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UBC Reports Nov 5, 1987

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 OBC Archives Serial
UBC
Volume 33 Number 20, November 5,1987
Advanced Education Minister Stan Hagen, centre, was all smiles at an MLA Day
demonstration of nuclear magnetic resonance with Chemistry researcher Paul Phillips,
left, and President David Strangway.  (See story page 2).
Sikh group withholds
funding for Chair
by Debora Sweeney
The Federation of Sikh Societies has
decided to withhold a cheque for $50,000
toward UBC's new chair in Punjab and Sikh
studies because the University invited an
Indian government official to a dinner
celebrating the opening of the chair.
Mohinder Gosal, president of the Sikh
Federation, said UBC "showed no respect" by
inviting Consul-General Jagdish Sharma to the
October 19 dinner.
A delegation from the Federation of Sikhs,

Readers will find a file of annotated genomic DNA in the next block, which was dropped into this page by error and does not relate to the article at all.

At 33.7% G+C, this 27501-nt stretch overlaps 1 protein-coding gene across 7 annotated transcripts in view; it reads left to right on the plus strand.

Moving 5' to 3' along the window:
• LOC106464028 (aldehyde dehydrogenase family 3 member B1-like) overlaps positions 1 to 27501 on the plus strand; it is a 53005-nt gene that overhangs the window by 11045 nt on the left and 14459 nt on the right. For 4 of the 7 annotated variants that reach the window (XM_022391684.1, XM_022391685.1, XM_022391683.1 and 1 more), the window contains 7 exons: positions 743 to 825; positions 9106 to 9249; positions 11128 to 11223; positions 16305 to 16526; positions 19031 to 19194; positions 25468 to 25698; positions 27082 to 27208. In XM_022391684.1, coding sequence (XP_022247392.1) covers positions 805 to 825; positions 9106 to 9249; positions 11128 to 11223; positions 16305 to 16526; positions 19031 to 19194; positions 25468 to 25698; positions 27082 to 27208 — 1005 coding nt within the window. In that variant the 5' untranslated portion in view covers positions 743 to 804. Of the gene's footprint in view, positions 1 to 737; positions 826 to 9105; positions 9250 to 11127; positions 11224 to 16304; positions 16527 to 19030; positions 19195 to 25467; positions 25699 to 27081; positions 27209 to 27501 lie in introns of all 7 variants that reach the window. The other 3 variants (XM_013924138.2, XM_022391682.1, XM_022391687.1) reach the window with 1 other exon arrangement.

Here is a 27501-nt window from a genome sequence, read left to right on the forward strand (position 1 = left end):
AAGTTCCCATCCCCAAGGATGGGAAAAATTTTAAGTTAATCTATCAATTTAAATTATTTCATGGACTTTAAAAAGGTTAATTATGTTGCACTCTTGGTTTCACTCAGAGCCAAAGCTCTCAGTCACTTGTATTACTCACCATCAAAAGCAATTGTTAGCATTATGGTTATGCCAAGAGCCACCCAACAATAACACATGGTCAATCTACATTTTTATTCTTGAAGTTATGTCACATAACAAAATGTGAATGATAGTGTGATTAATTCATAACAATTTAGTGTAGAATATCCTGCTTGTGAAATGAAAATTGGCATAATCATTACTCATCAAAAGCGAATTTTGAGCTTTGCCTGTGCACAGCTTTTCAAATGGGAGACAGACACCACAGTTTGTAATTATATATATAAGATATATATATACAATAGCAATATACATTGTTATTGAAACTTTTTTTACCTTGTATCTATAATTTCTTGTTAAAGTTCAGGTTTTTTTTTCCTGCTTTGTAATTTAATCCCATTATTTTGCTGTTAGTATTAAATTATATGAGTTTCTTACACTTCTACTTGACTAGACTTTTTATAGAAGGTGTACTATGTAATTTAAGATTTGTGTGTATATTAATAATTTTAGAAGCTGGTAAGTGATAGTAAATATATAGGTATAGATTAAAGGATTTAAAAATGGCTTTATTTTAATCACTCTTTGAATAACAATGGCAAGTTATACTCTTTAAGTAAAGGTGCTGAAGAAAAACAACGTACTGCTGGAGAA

representing the Sikh community, decided at
the last minute not to attend the dinner
because the Consul-General was going to be
there.
But, UBC President David Strangway said
he has "no regrets" about the University's
guest list, and refuses to compromise the
principles the University stands for.
"I regret very much the Sikh delegation
chose not to come," said Strangway, "but we
really believe in academic freedom here. As a
university, we can't be seen to be politically
biased."
With that in mind, the University invited the
delegation of 15 members of the Sikh
community, the Consul-General, university
officials, members of the Department of Asian
Studies, and Canada's Minister of State for
Multiculturalism, David Crombie.
Earlier this year, Crombie announced
$350,000 in federal funding for the chair.
"The dinner was the Sikhs' idea in the first